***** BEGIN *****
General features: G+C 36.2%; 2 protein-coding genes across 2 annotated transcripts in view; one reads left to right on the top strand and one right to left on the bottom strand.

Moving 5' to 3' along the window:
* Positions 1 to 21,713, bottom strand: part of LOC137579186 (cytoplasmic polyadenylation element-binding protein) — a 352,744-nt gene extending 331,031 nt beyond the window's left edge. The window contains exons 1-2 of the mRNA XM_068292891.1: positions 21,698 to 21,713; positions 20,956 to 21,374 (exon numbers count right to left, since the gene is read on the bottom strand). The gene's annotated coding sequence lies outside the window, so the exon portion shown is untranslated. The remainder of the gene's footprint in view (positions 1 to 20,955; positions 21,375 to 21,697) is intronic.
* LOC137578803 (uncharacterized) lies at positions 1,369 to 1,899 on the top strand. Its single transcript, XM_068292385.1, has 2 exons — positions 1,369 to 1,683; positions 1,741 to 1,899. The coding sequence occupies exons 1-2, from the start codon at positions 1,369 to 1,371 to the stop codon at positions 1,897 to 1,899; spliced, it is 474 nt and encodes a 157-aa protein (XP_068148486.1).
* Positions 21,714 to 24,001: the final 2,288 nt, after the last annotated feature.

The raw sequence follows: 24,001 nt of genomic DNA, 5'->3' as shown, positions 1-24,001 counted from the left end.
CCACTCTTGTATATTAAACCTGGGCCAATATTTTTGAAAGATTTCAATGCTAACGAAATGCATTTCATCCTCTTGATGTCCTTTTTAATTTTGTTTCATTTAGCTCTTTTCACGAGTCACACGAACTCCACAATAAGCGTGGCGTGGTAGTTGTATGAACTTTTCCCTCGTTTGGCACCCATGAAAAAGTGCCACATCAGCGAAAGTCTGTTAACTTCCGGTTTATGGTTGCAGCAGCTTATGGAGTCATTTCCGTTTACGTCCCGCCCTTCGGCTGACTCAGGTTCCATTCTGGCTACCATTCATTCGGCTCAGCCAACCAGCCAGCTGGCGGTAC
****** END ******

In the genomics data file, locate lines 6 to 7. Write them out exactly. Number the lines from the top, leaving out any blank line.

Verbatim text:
The raw sequence follows: 24,001 nt of genomic DNA, 5'->3' as shown, positions 1-24,001 counted from the left end.
CCACTCTTGTATATTAAACCTGGGCCAATATTTTTGAAAGATTTCAATGCTAACGAAATGCATTTCATCCTCTTGATGTCCTTTTTAATTTTGTTTCATTTAGCTCTTTTCACGAGTCACACGAACTCCACAATAAGCGTGGCGTGGTAGTTGTATGAACTTTTCCCTCGTTTGGCACCCATGAAAAAGTGCCACATCAGCGAAAGTCTGTTAACTTCCGGTTTATGGTTGCAGCAGCTTATGGAGTCATTTCCGTTTACGTCCCGCCCTTCGGCTGACTCAGGTTCCATTCTGGCTACCATTCATTCGGCTCAGCCAACCAGCCAGCTGGCGGTAC